Visible to the public Biblio

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Qin, Peng, Tan, Cheng, Zhao, Lei, Cheng, Yueqiang.  2019.  Defending against ROP Attacks with Nearly Zero Overhead. 2019 IEEE Global Communications Conference (GLOBECOM). :1–6.
Return-Oriented Programming (ROP) is a sophisticated exploitation technique that is able to drive target applications to perform arbitrary unintended operations by constructing a gadget chain reusing existing small code sequences (gadgets) collected across the entire code space. In this paper, we propose to address ROP attacks from a different angle-shrinking available code space at runtime. We present ROPStarvation , a generic and transparent ROP countermeasure that defend against all types of ROP attacks with almost zero run-time overhead. ROPStarvation does not aim to completely stop ROP attacks, instead it attempts to significantly increase the bar by decreasing the possibility of launching a successful ROP exploit in reality. Moreover, shrinking available code space at runtime is lightweight that makes ROPStarvation practical for being deployed with high performance requirement. Results show that ROPStarvation successfully reduces the code space of target applications by 85%. With the reduced code segments, ROPStarvation decreases the probability of building a valid ROP gadget chain by 100% and 83% respectively, with the assumptions that whether the adversary knows the vulnerable applications are protected by ROPStarvation . Evaluations on the SPEC CPU2006 benchmark show that ROPStarvation introduces nearly zero (0.2% on average) run-time performance overhead.
Wang, Ruowen, Azab, Ahmed M., Enck, William, Li, Ninghui, Ning, Peng, Chen, Xun, Shen, Wenbo, Cheng, Yueqiang.  2017.  SPOKE: Scalable Knowledge Collection and Attack Surface Analysis of Access Control Policy for Security Enhanced Android. Proceedings of the 2017 ACM on Asia Conference on Computer and Communications Security. :612–624.

SEAndroid is a mandatory access control (MAC) framework that can confine faulty applications on Android. Nevertheless, the effectiveness of SEAndroid enforcement depends on the employed policy. The growing complexity of Android makes it difficult for policy engineers to have complete domain knowledge on every system functionality. As a result, policy engineers sometimes craft over-permissive and ineffective policy rules, which unfortunately increased the attack surface of the Android system and have allowed multiple real-world privilege escalation attacks. We propose SPOKE, an SEAndroid Policy Knowledge Engine, that systematically extracts domain knowledge from rich-semantic functional tests and further uses the knowledge for characterizing the attack surface of SEAndroid policy rules. Our attack surface analysis is achieved by two steps: 1) It reveals policy rules that cannot be justified by the collected domain knowledge. 2) It identifies potentially over-permissive access patterns allowed by those unjustified rules as the attack surface. We evaluate SPOKE using 665 functional tests targeting 28 different categories of functionalities developed by Samsung Android Team. SPOKE successfully collected 12,491 access patterns for the 28 categories as domain knowledge, and used the knowledge to reveal 320 unjustified policy rules and 210 over-permissive access patterns defined by those rules, including one related to the notorious libstagefright vulnerability. These findings have been confirmed by policy engineers.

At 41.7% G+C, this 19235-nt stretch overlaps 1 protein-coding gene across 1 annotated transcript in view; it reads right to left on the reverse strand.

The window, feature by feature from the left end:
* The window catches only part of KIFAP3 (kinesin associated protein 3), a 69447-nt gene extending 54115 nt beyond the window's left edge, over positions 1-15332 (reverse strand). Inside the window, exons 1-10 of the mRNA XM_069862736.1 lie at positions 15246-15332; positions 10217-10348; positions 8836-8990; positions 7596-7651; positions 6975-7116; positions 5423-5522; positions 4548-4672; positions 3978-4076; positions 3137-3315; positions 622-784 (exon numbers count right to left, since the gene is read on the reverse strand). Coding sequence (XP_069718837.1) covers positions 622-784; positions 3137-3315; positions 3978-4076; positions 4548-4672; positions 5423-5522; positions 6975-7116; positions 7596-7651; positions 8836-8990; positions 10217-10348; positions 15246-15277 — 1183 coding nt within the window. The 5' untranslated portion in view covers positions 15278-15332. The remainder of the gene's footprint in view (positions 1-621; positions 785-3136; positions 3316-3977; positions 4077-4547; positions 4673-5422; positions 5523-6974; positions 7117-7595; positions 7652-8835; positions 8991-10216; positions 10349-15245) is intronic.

Chen, Binbin, Dong, Xinshu, Bai, Guangdong, Jauhar, Sumeet, Cheng, Yueqiang.  2017.  Secure and Efficient Software-Based Attestation for Industrial Control Devices with ARM Processors. Proceedings of the 33rd Annual Computer Security Applications Conference. :425–436.

For industrial control systems, ensuring the software integrity of their devices is a key security requirement. A pure software-based attestation solution is highly desirable for protecting legacy field devices that lack hardware root of trust (e.g., Trusted Platform Module). However, for the large population of field devices with ARM processors, existing software-based attestation schemes either incur long attestation time or are insecure. In this paper, we design a novel memory stride technique that significantly reduces the attestation time while remaining secure against known attacks and their advanced variants on ARM platform. We analyze the scheme's security and performance based on the formal framework proposed by Armknecht et al. [7] (with a necessary change to ensure its applicability in practical settings). We also implement memory stride on two models of real-world power grid devices that are widely deployed today, and demonstrate its superior performance.